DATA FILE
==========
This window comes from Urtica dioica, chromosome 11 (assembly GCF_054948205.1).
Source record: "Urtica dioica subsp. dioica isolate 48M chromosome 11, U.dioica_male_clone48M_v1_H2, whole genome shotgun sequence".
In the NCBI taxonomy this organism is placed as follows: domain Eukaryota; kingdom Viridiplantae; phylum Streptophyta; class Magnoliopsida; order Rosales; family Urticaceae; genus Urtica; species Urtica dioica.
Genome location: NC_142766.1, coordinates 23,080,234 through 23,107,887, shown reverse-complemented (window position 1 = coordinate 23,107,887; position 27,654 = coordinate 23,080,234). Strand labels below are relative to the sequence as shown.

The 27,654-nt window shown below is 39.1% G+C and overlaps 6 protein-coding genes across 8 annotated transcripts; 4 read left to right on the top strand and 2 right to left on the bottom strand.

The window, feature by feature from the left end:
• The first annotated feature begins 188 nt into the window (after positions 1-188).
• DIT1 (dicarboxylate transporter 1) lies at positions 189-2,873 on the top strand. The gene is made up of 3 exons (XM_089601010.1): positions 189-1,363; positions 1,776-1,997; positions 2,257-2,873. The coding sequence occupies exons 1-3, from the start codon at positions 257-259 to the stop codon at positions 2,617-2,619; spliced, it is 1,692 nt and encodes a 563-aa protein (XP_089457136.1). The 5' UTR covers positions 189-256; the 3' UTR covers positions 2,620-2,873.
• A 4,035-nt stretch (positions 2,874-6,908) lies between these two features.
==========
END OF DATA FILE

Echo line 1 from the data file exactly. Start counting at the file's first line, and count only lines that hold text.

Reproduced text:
This window comes from Urtica dioica, chromosome 11 (assembly GCF_054948205.1).